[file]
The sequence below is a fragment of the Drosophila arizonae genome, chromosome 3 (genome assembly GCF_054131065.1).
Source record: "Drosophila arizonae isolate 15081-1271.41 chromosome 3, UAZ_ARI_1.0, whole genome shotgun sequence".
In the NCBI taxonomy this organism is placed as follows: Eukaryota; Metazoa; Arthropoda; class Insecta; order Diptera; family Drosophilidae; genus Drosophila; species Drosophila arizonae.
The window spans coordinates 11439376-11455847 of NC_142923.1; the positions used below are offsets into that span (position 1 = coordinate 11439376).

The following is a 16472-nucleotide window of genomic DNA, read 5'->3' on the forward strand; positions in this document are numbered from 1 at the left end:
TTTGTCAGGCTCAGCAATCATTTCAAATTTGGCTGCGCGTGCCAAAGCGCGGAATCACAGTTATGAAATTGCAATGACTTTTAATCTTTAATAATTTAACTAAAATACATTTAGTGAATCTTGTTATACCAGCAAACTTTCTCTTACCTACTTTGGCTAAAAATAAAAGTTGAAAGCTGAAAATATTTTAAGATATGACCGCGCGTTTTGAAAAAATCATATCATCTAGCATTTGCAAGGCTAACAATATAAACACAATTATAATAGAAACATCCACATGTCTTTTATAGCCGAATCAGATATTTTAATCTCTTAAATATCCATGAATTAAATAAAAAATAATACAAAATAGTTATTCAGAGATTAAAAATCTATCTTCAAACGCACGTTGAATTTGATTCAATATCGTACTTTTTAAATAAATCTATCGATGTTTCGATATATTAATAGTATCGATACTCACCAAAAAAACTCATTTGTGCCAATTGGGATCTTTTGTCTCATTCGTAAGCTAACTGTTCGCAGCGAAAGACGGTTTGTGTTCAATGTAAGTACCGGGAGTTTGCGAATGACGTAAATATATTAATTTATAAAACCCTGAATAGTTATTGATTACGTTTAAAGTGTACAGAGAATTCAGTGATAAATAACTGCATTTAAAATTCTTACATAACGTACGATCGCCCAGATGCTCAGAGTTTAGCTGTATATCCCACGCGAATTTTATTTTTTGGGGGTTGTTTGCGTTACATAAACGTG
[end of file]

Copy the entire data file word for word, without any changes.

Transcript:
The sequence below is a fragment of the Drosophila arizonae genome, chromosome 3 (genome assembly GCF_054131065.1).
Source record: "Drosophila arizonae isolate 15081-1271.41 chromosome 3, UAZ_ARI_1.0, whole genome shotgun sequence".
In the NCBI taxonomy this organism is placed as follows: Eukaryota; Metazoa; Arthropoda; class Insecta; order Diptera; family Drosophilidae; genus Drosophila; species Drosophila arizonae.
The window spans coordinates 11439376-11455847 of NC_142923.1; the positions used below are offsets into that span (position 1 = coordinate 11439376).

The following is a 16472-nucleotide window of genomic DNA, read 5'->3' on the forward strand; positions in this document are numbered from 1 at the left end:
TTTGTCAGGCTCAGCAATCATTTCAAATTTGGCTGCGCGTGCCAAAGCGCGGAATCACAGTTATGAAATTGCAATGACTTTTAATCTTTAATAATTTAACTAAAATACATTTAGTGAATCTTGTTATACCAGCAAACTTTCTCTTACCTACTTTGGCTAAAAATAAAAGTTGAAAGCTGAAAATATTTTAAGATATGACCGCGCGTTTTGAAAAAATCATATCATCTAGCATTTGCAAGGCTAACAATATAAACACAATTATAATAGAAACATCCACATGTCTTTTATAGCCGAATCAGATATTTTAATCTCTTAAATATCCATGAATTAAATAAAAAATAATACAAAATAGTTATTCAGAGATTAAAAATCTATCTTCAAACGCACGTTGAATTTGATTCAATATCGTACTTTTTAAATAAATCTATCGATGTTTCGATATATTAATAGTATCGATACTCACCAAAAAAACTCATTTGTGCCAATTGGGATCTTTTGTCTCATTCGTAAGCTAACTGTTCGCAGCGAAAGACGGTTTGTGTTCAATGTAAGTACCGGGAGTTTGCGAATGACGTAAATATATTAATTTATAAAACCCTGAATAGTTATTGATTACGTTTAAAGTGTACAGAGAATTCAGTGATAAATAACTGCATTTAAAATTCTTACATAACGTACGATCGCCCAGATGCTCAGAGTTTAGCTGTATATCCCACGCGAATTTTATTTTTTGGGGGTTGTTTGCGTTACATAAACGTG